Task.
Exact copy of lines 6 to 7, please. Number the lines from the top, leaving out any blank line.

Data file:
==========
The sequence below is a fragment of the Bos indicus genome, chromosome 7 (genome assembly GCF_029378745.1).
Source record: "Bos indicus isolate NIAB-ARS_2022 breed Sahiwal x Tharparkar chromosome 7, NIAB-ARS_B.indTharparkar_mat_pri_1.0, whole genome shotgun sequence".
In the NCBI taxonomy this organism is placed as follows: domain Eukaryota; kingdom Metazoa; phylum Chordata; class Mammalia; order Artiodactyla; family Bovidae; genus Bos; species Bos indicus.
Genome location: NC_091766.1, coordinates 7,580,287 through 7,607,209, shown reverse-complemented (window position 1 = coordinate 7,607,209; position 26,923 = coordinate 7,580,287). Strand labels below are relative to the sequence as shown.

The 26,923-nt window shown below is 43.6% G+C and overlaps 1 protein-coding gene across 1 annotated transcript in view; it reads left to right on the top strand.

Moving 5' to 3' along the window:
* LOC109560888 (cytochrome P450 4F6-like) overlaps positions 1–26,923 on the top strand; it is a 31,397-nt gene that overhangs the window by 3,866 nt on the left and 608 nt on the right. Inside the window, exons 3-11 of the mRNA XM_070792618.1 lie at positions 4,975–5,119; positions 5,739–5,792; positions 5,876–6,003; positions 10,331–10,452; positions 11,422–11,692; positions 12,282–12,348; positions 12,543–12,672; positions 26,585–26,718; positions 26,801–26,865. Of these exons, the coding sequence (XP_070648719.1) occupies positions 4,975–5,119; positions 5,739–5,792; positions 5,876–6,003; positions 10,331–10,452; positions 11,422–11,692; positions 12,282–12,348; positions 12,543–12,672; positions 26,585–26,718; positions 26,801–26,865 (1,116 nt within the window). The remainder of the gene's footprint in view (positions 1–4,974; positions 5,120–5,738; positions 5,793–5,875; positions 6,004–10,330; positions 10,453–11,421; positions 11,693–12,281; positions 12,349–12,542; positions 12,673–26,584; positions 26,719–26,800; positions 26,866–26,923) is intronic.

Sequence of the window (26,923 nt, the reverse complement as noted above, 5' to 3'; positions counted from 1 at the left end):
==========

Moving 5' to 3' along the window:
* LOC109560888 (cytochrome P450 4F6-like) overlaps positions 1–26,923 on the top strand; it is a 31,397-nt gene that overhangs the window by 3,866 nt on the left and 608 nt on the right. Inside the window, exons 3-11 of the mRNA XM_070792618.1 lie at positions 4,975–5,119; positions 5,739–5,792; positions 5,876–6,003; positions 10,331–10,452; positions 11,422–11,692; positions 12,282–12,348; positions 12,543–12,672; positions 26,585–26,718; positions 26,801–26,865. Of these exons, the coding sequence (XP_070648719.1) occupies positions 4,975–5,119; positions 5,739–5,792; positions 5,876–6,003; positions 10,331–10,452; positions 11,422–11,692; positions 12,282–12,348; positions 12,543–12,672; positions 26,585–26,718; positions 26,801–26,865 (1,116 nt within the window). The remainder of the gene's footprint in view (positions 1–4,974; positions 5,120–5,738; positions 5,793–5,875; positions 6,004–10,330; positions 10,453–11,421; positions 11,693–12,281; positions 12,349–12,542; positions 12,673–26,584; positions 26,719–26,800; positions 26,866–26,923) is intronic.